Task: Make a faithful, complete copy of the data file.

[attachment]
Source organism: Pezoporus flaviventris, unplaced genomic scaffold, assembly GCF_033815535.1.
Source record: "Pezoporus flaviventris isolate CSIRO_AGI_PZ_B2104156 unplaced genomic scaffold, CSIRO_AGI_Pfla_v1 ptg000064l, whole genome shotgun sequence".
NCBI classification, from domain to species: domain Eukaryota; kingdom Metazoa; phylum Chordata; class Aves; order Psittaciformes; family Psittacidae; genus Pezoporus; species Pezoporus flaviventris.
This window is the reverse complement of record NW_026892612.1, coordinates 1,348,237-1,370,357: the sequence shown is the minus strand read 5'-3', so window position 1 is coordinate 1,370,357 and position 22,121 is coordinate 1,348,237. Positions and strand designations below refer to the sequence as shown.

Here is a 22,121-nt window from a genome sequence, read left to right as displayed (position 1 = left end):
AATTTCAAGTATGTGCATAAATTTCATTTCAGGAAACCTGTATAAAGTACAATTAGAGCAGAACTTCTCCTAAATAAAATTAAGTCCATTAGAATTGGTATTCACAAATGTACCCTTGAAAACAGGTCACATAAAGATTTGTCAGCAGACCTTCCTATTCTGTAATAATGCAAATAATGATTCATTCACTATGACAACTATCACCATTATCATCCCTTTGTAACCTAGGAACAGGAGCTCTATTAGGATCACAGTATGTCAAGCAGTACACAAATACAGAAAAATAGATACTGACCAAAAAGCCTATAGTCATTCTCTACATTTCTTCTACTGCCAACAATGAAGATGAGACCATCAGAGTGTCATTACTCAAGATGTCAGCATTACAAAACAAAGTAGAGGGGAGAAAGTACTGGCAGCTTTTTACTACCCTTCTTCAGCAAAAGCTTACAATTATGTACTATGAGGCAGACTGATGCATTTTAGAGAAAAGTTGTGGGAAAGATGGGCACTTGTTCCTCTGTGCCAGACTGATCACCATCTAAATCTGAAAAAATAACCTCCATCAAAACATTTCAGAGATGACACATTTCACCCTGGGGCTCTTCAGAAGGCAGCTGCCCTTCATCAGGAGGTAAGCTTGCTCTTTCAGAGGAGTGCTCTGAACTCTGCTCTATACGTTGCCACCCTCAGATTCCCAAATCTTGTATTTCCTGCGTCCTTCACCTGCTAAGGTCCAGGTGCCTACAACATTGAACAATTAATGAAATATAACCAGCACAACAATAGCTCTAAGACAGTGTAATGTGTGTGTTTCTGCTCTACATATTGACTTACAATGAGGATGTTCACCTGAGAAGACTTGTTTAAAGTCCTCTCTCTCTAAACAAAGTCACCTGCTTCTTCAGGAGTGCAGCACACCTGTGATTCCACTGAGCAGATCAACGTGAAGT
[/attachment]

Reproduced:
Source organism: Pezoporus flaviventris, unplaced genomic scaffold, assembly GCF_033815535.1.
Source record: "Pezoporus flaviventris isolate CSIRO_AGI_PZ_B2104156 unplaced genomic scaffold, CSIRO_AGI_Pfla_v1 ptg000064l, whole genome shotgun sequence".
NCBI classification, from domain to species: domain Eukaryota; kingdom Metazoa; phylum Chordata; class Aves; order Psittaciformes; family Psittacidae; genus Pezoporus; species Pezoporus flaviventris.
This window is the reverse complement of record NW_026892612.1, coordinates 1,348,237-1,370,357: the sequence shown is the minus strand read 5'-3', so window position 1 is coordinate 1,370,357 and position 22,121 is coordinate 1,348,237. Positions and strand designations below refer to the sequence as shown.

Here is a 22,121-nt window from a genome sequence, read left to right as displayed (position 1 = left end):
AATTTCAAGTATGTGCATAAATTTCATTTCAGGAAACCTGTATAAAGTACAATTAGAGCAGAACTTCTCCTAAATAAAATTAAGTCCATTAGAATTGGTATTCACAAATGTACCCTTGAAAACAGGTCACATAAAGATTTGTCAGCAGACCTTCCTATTCTGTAATAATGCAAATAATGATTCATTCACTATGACAACTATCACCATTATCATCCCTTTGTAACCTAGGAACAGGAGCTCTATTAGGATCACAGTATGTCAAGCAGTACACAAATACAGAAAAATAGATACTGACCAAAAAGCCTATAGTCATTCTCTACATTTCTTCTACTGCCAACAATGAAGATGAGACCATCAGAGTGTCATTACTCAAGATGTCAGCATTACAAAACAAAGTAGAGGGGAGAAAGTACTGGCAGCTTTTTACTACCCTTCTTCAGCAAAAGCTTACAATTATGTACTATGAGGCAGACTGATGCATTTTAGAGAAAAGTTGTGGGAAAGATGGGCACTTGTTCCTCTGTGCCAGACTGATCACCATCTAAATCTGAAAAAATAACCTCCATCAAAACATTTCAGAGATGACACATTTCACCCTGGGGCTCTTCAGAAGGCAGCTGCCCTTCATCAGGAGGTAAGCTTGCTCTTTCAGAGGAGTGCTCTGAACTCTGCTCTATACGTTGCCACCCTCAGATTCCCAAATCTTGTATTTCCTGCGTCCTTCACCTGCTAAGGTCCAGGTGCCTACAACATTGAACAATTAATGAAATATAACCAGCACAACAATAGCTCTAAGACAGTGTAATGTGTGTGTTTCTGCTCTACATATTGACTTACAATGAGGATGTTCACCTGAGAAGACTTGTTTAAAGTCCTCTCTCTCTAAACAAAGTCACCTGCTTCTTCAGGAGTGCAGCACACCTGTGATTCCACTGAGCAGATCAACGTGAAGT